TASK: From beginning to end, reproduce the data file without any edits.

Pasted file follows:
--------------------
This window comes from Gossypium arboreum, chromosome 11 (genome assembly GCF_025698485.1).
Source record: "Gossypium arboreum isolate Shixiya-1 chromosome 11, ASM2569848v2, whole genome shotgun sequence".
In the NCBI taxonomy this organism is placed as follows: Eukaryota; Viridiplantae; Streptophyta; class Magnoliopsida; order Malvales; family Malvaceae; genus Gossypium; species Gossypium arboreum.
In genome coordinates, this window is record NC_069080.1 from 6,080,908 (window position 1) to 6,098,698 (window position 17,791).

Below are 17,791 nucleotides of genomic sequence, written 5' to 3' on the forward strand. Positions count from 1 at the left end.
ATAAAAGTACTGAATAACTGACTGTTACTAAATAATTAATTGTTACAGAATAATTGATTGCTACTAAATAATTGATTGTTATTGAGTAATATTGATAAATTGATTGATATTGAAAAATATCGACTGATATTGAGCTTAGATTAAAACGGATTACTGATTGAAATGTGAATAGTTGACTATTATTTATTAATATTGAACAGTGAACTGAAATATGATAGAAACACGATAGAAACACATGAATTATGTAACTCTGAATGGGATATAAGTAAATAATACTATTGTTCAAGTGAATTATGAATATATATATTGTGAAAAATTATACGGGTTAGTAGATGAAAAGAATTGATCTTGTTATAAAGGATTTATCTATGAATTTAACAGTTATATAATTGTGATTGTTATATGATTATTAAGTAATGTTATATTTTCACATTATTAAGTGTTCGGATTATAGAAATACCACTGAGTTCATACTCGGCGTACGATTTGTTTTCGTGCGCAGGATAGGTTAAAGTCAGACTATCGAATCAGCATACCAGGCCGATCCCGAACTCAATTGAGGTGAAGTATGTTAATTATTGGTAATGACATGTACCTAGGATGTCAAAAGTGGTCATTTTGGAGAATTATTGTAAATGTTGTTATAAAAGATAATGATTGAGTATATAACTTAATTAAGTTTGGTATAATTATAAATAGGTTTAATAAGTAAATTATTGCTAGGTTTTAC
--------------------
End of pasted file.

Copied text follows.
This window comes from Gossypium arboreum, chromosome 11 (genome assembly GCF_025698485.1).
Source record: "Gossypium arboreum isolate Shixiya-1 chromosome 11, ASM2569848v2, whole genome shotgun sequence".
In the NCBI taxonomy this organism is placed as follows: Eukaryota; Viridiplantae; Streptophyta; class Magnoliopsida; order Malvales; family Malvaceae; genus Gossypium; species Gossypium arboreum.
In genome coordinates, this window is record NC_069080.1 from 6,080,908 (window position 1) to 6,098,698 (window position 17,791).

Below are 17,791 nucleotides of genomic sequence, written 5' to 3' on the forward strand. Positions count from 1 at the left end.
ATAAAAGTACTGAATAACTGACTGTTACTAAATAATTAATTGTTACAGAATAATTGATTGCTACTAAATAATTGATTGTTATTGAGTAATATTGATAAATTGATTGATATTGAAAAATATCGACTGATATTGAGCTTAGATTAAAACGGATTACTGATTGAAATGTGAATAGTTGACTATTATTTATTAATATTGAACAGTGAACTGAAATATGATAGAAACACGATAGAAACACATGAATTATGTAACTCTGAATGGGATATAAGTAAATAATACTATTGTTCAAGTGAATTATGAATATATATATTGTGAAAAATTATACGGGTTAGTAGATGAAAAGAATTGATCTTGTTATAAAGGATTTATCTATGAATTTAACAGTTATATAATTGTGATTGTTATATGATTATTAAGTAATGTTATATTTTCACATTATTAAGTGTTCGGATTATAGAAATACCACTGAGTTCATACTCGGCGTACGATTTGTTTTCGTGCGCAGGATAGGTTAAAGTCAGACTATCGAATCAGCATACCAGGCCGATCCCGAACTCAATTGAGGTGAAGTATGTTAATTATTGGTAATGACATGTACCTAGGATGTCAAAAGTGGTCATTTTGGAGAATTATTGTAAATGTTGTTATAAAAGATAATGATTGAGTATATAACTTAATTAAGTTTGGTATAATTATAAATAGGTTTAATAAGTAAATTATTGCTAGGTTTTAC